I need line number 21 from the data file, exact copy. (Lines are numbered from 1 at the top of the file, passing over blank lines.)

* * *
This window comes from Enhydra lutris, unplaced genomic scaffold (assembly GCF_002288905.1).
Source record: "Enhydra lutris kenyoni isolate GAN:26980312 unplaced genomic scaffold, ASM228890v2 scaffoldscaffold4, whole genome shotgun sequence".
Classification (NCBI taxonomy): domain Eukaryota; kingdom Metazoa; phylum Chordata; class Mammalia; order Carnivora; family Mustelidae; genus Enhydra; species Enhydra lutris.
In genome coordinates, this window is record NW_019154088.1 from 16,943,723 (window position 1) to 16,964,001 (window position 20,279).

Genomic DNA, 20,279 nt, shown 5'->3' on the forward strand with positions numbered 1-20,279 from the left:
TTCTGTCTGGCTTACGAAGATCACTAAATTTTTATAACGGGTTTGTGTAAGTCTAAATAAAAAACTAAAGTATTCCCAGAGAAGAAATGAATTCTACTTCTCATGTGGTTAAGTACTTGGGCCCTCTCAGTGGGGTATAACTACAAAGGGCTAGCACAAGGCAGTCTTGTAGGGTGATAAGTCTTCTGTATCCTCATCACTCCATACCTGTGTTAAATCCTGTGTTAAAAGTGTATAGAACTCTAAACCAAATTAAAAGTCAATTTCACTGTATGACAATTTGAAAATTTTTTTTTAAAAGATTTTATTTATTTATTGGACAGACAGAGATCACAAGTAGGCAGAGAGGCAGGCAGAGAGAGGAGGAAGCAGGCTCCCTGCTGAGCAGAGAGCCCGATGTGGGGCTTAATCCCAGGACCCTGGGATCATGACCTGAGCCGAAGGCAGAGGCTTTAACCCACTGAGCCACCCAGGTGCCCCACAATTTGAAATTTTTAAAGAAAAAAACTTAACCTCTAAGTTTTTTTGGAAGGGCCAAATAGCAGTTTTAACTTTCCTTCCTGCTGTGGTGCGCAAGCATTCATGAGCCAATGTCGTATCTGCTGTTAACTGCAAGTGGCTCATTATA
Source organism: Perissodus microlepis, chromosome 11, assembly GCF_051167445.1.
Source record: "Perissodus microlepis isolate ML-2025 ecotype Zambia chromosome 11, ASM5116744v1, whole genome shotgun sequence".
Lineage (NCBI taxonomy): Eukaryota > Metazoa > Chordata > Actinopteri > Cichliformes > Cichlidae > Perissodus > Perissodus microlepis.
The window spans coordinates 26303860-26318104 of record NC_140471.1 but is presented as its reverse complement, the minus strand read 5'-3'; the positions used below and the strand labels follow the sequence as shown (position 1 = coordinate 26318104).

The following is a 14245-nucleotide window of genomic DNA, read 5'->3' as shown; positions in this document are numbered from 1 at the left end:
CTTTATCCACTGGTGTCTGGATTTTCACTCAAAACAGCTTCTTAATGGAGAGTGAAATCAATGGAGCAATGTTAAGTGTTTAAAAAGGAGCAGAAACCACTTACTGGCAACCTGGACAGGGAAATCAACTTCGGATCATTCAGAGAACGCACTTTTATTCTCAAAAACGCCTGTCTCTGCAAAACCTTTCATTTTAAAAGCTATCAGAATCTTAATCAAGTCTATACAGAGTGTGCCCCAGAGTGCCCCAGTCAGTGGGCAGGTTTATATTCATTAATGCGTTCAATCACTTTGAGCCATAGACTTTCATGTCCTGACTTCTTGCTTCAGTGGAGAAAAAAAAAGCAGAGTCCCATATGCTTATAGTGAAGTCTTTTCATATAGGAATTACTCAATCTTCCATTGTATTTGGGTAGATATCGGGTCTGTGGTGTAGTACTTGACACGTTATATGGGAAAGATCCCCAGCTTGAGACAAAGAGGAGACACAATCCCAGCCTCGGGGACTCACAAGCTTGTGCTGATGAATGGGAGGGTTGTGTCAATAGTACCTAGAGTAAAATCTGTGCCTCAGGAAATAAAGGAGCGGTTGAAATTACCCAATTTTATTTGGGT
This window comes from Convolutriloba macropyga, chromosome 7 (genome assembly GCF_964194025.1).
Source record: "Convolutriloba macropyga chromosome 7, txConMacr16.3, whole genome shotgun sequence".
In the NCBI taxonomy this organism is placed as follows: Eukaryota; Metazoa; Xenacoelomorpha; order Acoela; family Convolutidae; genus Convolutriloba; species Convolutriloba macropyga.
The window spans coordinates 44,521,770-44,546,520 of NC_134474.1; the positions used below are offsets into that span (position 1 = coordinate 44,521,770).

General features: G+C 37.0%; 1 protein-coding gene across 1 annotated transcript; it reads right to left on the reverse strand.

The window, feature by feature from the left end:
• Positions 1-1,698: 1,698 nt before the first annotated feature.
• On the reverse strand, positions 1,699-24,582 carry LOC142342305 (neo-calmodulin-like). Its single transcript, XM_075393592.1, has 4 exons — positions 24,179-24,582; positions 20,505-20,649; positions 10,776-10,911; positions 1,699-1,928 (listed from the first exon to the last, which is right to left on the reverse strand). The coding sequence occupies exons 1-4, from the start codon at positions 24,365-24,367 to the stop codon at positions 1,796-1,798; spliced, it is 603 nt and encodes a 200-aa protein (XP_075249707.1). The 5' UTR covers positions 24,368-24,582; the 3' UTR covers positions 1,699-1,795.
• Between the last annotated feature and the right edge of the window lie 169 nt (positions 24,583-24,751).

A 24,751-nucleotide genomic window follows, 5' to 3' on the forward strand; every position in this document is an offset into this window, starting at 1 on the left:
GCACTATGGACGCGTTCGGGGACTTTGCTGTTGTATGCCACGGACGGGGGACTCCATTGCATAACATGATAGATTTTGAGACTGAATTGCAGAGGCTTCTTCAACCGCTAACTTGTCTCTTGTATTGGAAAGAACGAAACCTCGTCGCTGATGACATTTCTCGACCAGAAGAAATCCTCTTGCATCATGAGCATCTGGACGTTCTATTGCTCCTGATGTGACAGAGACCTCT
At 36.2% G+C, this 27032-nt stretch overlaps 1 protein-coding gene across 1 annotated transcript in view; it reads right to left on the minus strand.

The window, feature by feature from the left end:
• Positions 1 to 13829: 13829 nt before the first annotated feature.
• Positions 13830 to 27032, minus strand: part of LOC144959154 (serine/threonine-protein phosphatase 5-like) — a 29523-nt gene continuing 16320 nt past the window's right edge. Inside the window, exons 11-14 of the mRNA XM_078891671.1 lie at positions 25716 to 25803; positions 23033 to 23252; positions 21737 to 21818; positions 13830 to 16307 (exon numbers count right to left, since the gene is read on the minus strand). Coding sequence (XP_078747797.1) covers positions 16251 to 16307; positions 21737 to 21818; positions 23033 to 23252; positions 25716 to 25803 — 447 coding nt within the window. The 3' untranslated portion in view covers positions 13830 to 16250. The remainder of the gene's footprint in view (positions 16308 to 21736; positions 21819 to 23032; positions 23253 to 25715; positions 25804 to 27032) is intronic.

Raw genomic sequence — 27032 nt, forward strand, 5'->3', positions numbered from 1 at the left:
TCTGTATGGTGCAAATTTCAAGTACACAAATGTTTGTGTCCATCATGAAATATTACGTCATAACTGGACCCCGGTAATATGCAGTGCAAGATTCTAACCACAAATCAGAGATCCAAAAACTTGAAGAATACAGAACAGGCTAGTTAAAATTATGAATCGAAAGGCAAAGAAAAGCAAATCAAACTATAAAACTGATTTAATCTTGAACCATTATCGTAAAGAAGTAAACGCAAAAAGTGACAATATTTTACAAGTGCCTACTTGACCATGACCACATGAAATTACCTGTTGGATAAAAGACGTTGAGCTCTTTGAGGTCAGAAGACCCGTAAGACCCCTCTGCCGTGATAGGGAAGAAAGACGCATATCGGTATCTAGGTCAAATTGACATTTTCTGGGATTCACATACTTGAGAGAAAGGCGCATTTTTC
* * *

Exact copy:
• Between the last annotated feature and the right edge of the window lie 169 nt (positions 24,583-24,751).